The trial of Pedro Hernandez was an attempt by the Manhattan District Attorney's Office to answer the question, what happened to Etan Patz? Etan was never found after his mom watched him walk down the street to catch the school bus in 1979, the last time he was ever seen.
The scientific and physical evidence was virtually non-existent, and the jurors came down to the confession given by Pedro Hernandez and the issue of third party guilt. In the end, one lone juror just could not accept that the confession was reliable, and was bothered by the fact that the original suspect, Jose A. Ramos, a convicted child molester, had been the unsuccessful police target for years.
Defense counsel fought hard against that confession, and hammered the prosecution for pressuring a man with mental health issues to confess when they couldn't tie in the more likely killer. And in addition, he raised the evidentiary concept of third party guilt, discussed by the New York Court of Appeals in the seminal case of People v. Primo.
Floating in my head during the trial were images of the notorious Central Park Jogger trial - where five young boys were pressured to confess to the rape and assault of a woman jogging during the Puerto Rican Day parade. Jurors in that case trusted the prosecution, trusted the confessions, despite there being no eyewitnesses nor any physical evidence connecting the kids to the crime. Eerily similar to this trial. Like this trial, publicity was rampant and sympathy for the victim overwhelming.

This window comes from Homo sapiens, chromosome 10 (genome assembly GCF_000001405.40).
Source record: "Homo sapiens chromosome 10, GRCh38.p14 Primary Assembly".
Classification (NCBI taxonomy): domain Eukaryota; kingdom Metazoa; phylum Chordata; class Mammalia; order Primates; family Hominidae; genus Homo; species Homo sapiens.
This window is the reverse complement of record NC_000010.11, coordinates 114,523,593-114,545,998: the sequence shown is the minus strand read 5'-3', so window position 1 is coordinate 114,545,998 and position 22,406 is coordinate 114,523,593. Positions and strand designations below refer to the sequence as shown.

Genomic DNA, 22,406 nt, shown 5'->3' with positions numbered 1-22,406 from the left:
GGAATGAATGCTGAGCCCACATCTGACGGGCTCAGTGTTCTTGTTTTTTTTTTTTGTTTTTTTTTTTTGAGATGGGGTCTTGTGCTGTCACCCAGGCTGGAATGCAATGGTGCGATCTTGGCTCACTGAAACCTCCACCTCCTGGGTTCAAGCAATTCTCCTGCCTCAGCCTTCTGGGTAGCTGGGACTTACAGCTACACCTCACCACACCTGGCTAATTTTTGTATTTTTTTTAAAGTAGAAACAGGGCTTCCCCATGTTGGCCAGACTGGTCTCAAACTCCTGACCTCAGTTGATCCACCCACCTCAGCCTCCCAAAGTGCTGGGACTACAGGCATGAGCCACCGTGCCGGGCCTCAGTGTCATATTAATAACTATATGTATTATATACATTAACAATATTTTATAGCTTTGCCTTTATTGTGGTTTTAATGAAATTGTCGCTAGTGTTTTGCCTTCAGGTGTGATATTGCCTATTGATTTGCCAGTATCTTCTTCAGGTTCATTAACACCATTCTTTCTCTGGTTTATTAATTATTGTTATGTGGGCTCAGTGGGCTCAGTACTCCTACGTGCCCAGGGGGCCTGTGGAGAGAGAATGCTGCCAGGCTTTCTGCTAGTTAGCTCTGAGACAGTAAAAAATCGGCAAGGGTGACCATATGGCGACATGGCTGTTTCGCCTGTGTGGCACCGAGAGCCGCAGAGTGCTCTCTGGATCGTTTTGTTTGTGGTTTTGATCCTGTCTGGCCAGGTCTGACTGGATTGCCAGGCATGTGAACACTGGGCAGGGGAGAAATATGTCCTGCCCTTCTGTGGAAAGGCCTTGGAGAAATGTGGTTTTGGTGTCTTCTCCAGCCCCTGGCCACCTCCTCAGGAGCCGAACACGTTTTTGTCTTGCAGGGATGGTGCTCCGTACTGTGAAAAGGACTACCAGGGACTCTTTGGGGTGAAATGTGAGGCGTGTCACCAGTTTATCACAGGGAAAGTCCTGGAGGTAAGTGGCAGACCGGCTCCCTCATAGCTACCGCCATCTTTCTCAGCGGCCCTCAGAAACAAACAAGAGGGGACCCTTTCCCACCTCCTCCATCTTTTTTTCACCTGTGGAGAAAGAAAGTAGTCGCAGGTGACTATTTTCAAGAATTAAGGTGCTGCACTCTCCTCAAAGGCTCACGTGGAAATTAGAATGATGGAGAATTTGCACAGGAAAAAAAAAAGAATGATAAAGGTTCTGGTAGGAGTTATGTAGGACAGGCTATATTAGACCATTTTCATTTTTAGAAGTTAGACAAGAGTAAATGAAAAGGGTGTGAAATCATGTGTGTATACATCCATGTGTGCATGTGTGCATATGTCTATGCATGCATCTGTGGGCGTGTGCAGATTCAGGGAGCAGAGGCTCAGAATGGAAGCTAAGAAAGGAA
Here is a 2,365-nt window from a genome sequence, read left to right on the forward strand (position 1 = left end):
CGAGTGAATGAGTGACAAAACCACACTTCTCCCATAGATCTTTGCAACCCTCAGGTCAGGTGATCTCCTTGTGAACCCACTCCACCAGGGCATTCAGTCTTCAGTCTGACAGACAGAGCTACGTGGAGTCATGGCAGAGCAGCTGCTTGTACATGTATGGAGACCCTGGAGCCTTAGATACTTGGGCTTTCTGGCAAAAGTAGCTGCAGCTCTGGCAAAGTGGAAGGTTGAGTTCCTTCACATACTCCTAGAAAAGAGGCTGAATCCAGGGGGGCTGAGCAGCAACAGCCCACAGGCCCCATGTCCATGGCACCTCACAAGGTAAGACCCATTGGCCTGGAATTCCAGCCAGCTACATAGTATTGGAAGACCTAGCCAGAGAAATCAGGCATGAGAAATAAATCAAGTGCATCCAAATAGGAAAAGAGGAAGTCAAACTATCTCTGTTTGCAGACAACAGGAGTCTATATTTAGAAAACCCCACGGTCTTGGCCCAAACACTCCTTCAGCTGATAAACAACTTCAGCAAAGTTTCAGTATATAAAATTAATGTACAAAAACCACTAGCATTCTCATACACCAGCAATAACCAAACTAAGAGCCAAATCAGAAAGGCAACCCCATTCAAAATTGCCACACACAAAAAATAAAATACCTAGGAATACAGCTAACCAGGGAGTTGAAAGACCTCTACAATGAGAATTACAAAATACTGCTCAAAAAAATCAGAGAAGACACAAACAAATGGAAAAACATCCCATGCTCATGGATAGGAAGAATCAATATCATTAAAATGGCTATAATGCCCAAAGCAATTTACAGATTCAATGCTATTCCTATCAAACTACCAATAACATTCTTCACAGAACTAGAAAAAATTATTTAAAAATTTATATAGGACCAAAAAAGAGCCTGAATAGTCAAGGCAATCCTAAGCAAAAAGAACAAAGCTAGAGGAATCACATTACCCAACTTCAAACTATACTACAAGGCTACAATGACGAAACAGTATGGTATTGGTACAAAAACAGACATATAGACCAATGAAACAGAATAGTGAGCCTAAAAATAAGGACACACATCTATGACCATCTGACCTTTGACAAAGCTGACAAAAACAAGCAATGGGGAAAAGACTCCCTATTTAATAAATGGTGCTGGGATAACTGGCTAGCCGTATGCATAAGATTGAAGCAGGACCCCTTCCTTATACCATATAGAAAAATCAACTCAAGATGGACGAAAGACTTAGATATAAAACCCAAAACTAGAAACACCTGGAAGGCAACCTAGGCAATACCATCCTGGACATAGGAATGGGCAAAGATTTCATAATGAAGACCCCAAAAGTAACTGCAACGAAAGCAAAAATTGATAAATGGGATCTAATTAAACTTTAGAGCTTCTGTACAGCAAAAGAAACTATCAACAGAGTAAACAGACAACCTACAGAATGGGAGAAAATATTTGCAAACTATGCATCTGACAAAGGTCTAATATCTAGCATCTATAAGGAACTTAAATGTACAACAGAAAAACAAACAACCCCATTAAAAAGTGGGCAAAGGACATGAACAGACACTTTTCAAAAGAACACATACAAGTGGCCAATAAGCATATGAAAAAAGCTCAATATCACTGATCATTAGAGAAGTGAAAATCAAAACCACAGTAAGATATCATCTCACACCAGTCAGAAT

And years later, the true criminal confessed - a convicted rapist, who found Jesus while doing upstate time for a different rape. The five kids whose lives had been ruined (the oldest of them was only 15) were briefly in the news, and a juror for the case expressed "outrage" that he had been fooled by the D.A.'s office.
What's different in this case? Nothing as far as the confession is concerned. However, in this case there was a different suspect and target of the investigation for years. (Unlike the man who finally confessed in the Central Park Jogger trial - who was not known to police before the trial.) One juror was able to withstand the publicity and sympathy, and it was the evidentiary use of "third party guilt" that strengthened that juror's resolve.
The concept of "third party guilt" is a powerful evidentiary weapon, and a good trial lawyer needs to know the rules for when it can be used and have the skill for how to use it. You need to get the evidence before the jury (frequently a chore in itself) and use it persuasively. When used masterfully, it can be the catalyst for a full acquittal. Especially in a notorious publicity case, a trial lawyer needs to have the right stuff. Here at TSI, we will work with you to make sure you have the right stuff!